April 18th, 2012
World War II produced a freshet of remarkable people who carried out astounding feats of bravado; it is surely impossible to select the most impressive from this long list of heroes and heroines. In this piece, I’d like to tell the tale of just one of these: Otto Skorzeny. he was a complicated man: an engineer by training, an ambitious member of the SS, he was apparently apolitical. He was certainly loyal to Hitler and the Nazis, but my impression is that his loyalties were opportunistic rather than political; in the 1950s he assisted the Israeli intelligence service, Mossad.
What makes Skorzeny noteworthy is his audaciousness, best evidenced in his two most successful operations: the rescue of Mussolini and the seizure of the Hungarian government headquarters. The first of these exploits took place on September 12th, 1943. Mussolini had been deposed and was being held prisoner in a mountaintop hotel that was accessible only by a cable car. Talk about impregnable! The plan was crazy: to crash-land several gliders on the mountaintop, overwhelm the guards, and then fly Mussolini out in a tiny airplane. The audaciousness of the plan was its saving grace; the guards were overwhelmed without firing a shot, and the tiny plane with Mussolini and Skorzeny aboard just barely avoided crashing on takeoff. Skorzeny was a hero.
The second exploit came towards the end of the war. The Russians were at the borders of Hungary, a German ally, and would soon begin their invasion. The Hungarian government, quite reasonably, entered into secret negotiations with the Red Army to surrender. The Germans got wind of this and wanted to prevent such a surrender, which would be catastrophic because the German armies in the Balkans would be cut off by a Hungarian surrender. But how to do so? If the Germans killed Admiral Horthy, the Hungarian dictator, the Hungarian Army would turn against the Germans. They couldn’t just blast their way into the capital building (an ancient castle in Budapest). They needed a way to capture the government headquarters without a fight.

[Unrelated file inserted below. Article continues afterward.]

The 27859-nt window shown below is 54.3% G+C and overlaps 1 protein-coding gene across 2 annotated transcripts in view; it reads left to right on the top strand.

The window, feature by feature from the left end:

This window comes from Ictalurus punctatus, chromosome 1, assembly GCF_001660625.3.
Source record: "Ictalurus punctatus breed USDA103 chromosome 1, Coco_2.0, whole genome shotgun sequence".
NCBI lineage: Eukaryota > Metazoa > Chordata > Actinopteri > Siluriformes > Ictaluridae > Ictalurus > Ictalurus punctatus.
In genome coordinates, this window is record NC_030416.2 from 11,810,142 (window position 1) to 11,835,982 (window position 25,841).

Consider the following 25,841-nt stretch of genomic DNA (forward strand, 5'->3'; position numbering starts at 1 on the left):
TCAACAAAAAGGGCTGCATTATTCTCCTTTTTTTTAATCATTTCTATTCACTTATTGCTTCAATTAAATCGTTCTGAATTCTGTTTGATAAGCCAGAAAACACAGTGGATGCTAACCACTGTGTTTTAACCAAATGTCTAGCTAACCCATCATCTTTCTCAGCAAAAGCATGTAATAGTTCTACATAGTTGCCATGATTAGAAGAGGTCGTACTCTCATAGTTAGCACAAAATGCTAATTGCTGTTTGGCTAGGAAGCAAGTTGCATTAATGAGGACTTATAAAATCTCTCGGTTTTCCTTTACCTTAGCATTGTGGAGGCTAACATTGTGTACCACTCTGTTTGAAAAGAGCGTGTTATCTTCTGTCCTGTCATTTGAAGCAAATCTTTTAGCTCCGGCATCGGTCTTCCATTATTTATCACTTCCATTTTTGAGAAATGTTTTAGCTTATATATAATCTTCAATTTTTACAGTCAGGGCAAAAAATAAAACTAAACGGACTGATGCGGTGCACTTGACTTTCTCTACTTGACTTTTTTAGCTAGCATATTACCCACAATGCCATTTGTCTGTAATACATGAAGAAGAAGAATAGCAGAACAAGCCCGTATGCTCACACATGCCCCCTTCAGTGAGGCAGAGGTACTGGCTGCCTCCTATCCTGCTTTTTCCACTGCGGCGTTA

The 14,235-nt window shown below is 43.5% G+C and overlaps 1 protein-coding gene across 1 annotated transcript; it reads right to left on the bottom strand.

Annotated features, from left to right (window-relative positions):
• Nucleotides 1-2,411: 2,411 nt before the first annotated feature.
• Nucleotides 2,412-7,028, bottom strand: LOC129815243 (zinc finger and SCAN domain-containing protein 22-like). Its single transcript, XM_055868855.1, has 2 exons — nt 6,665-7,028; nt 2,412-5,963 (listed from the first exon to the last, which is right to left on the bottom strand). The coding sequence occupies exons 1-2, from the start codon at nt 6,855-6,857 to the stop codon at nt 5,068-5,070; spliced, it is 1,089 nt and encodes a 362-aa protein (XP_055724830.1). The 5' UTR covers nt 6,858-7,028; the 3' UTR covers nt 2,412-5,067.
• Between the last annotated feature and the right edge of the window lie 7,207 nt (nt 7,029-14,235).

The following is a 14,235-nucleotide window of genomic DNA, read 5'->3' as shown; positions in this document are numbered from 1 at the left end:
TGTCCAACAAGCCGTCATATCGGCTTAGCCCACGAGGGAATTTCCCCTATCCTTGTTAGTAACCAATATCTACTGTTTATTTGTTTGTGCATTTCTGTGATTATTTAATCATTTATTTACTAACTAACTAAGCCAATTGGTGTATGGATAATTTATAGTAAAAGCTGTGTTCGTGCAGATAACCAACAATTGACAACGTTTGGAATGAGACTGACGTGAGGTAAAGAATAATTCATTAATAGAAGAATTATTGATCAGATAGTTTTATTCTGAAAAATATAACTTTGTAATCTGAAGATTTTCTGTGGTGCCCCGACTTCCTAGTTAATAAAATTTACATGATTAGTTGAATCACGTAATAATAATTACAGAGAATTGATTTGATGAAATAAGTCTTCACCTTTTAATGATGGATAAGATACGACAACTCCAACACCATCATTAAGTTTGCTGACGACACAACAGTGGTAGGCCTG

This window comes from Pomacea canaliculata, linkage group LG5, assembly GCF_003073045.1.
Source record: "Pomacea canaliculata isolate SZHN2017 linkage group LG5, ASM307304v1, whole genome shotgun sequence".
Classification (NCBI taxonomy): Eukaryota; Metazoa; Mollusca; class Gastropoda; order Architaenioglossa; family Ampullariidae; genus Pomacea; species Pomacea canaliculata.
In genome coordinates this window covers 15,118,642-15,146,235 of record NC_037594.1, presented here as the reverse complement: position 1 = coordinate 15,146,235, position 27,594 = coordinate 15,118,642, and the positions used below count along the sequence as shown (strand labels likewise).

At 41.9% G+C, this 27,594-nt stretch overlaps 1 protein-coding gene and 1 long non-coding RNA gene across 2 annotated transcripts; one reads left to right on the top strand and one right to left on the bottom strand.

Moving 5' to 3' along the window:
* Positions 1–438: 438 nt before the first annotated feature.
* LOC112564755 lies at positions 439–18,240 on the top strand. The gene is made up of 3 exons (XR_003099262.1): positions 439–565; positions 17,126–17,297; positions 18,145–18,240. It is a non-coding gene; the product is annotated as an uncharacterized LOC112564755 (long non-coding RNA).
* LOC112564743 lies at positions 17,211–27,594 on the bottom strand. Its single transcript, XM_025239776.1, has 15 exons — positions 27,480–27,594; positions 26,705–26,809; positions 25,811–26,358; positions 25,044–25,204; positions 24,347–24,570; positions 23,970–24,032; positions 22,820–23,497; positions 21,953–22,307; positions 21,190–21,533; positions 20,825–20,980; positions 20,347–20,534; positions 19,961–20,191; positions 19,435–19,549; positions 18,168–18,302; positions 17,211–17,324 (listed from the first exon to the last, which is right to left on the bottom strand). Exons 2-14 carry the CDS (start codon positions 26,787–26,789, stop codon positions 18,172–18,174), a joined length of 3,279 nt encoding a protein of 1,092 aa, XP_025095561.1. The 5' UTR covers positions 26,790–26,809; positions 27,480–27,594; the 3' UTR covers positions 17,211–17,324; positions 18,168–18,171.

Skorzeny’s solution was audacious. He assembled a small collection of tanks, trucks, and men, put the men in dress uniform, bedecked the tanks with flags and banners, and drove the parade down the main boulevard to the palace, with the tank commanders standing in their turrets saluting. The palace guards didn’t know what to make of this approaching parade. The Germans drove right up to the gates and then gunned their engines and smashed through. Before anybody realized what was happening, they had secured the castle. They deposed Admiral Horthy and installed a pliant dictator to run Hungary.
After the war, Skorzeny was tried for war crimes but the Allied lawyers couldn’t make anything stick; his methods were unconventional but not illegal. Skorzeny had never been involved in any of the atrocities so common among his colleagues. The worst accusation was that he had equipped two dozen men with American uniforms to sow chaos during the Battle of the Bulge. However, a sympathetic British agent testified that he had done exactly the same thing during his operations inside Germany. Skorzeny was acquitted.
During the 1950s and 1960s, Skorzeny ran a number of mercenary special-ops schemes, mostly involving training the locals in the techniques he had mastered during the war. He died of cancer in 1975.